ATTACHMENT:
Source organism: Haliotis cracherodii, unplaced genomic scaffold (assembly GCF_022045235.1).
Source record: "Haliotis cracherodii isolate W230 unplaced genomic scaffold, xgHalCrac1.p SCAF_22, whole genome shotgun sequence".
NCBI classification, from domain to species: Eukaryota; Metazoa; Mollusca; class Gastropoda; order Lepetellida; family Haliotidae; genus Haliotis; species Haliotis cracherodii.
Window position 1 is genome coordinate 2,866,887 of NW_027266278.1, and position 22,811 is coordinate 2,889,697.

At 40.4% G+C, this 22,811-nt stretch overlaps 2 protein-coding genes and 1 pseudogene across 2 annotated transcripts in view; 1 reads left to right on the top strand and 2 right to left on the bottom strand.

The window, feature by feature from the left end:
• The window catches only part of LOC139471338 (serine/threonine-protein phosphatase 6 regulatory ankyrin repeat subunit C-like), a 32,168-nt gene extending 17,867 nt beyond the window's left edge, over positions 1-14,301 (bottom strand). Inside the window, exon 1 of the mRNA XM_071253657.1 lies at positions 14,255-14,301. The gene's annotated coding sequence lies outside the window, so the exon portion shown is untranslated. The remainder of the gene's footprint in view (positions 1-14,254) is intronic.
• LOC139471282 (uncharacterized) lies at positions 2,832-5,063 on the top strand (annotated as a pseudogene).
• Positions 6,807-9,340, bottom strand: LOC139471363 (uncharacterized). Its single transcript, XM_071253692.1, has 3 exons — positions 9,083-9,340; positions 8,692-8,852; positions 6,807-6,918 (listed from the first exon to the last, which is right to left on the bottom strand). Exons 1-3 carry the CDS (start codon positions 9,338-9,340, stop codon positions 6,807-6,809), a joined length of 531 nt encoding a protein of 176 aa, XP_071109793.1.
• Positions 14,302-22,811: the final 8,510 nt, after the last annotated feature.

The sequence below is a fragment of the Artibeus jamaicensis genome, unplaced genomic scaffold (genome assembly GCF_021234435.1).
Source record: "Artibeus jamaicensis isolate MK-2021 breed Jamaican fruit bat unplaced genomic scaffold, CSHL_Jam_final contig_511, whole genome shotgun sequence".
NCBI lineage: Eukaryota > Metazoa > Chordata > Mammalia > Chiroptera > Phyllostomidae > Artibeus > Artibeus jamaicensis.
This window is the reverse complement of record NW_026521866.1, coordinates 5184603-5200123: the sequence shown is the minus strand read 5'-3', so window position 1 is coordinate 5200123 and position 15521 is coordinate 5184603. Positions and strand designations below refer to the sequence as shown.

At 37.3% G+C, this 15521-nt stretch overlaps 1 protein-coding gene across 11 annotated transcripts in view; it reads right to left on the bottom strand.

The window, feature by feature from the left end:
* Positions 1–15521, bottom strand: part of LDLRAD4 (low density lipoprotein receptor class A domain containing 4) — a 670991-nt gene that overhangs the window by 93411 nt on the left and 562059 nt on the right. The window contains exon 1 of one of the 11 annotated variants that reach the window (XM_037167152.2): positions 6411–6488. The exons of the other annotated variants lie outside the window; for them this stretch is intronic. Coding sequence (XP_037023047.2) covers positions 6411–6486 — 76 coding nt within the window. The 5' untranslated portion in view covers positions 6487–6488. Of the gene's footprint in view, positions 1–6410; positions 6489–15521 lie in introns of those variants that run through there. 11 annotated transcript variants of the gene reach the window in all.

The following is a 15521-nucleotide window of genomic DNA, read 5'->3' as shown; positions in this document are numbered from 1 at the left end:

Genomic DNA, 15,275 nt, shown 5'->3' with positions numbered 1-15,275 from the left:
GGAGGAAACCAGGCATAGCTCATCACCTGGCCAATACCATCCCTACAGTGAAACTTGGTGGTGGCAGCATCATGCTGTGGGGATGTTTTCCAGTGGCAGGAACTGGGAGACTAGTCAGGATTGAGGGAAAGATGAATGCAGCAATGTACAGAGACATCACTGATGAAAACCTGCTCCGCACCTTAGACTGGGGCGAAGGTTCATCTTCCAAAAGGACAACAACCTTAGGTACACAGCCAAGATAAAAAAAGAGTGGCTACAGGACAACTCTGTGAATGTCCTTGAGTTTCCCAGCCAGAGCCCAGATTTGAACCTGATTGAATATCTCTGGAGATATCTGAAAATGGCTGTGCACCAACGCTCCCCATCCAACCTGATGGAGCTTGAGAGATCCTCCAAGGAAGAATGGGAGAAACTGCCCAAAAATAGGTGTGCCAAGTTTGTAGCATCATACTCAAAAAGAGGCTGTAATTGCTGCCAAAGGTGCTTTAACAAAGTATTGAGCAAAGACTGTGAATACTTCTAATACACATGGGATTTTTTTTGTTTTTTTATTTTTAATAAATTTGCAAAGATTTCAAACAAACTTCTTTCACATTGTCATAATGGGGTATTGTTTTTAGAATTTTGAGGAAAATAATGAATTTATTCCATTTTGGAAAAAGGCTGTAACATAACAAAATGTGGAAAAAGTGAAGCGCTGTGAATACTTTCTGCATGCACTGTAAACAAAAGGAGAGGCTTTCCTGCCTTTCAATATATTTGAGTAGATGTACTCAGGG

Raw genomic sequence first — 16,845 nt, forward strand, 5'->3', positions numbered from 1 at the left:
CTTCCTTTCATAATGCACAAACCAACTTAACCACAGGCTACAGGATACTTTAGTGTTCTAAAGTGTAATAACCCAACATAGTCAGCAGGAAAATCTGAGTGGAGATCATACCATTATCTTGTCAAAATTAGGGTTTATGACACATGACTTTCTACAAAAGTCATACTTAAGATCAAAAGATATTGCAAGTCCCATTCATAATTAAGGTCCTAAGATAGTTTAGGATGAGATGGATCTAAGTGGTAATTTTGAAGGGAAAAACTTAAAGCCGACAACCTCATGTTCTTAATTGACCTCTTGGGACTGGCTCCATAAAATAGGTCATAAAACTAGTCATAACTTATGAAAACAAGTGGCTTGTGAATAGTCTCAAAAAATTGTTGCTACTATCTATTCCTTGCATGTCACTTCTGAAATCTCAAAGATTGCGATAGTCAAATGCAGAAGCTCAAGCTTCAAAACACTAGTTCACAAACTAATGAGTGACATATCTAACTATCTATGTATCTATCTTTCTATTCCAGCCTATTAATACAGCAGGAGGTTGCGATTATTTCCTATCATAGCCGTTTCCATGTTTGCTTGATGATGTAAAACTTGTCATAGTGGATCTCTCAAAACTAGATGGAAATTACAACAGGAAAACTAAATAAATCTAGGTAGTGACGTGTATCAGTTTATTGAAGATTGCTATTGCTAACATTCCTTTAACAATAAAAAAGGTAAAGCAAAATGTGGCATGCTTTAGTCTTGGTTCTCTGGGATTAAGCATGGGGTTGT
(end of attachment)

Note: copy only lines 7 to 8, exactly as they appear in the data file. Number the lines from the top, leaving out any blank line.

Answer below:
• The window catches only part of LOC139471338 (serine/threonine-protein phosphatase 6 regulatory ankyrin repeat subunit C-like), a 32,168-nt gene extending 17,867 nt beyond the window's left edge, over positions 1-14,301 (bottom strand). Inside the window, exon 1 of the mRNA XM_071253657.1 lies at positions 14,255-14,301. The gene's annotated coding sequence lies outside the window, so the exon portion shown is untranslated. The remainder of the gene's footprint in view (positions 1-14,254) is intronic.
• LOC139471282 (uncharacterized) lies at positions 2,832-5,063 on the top strand (annotated as a pseudogene).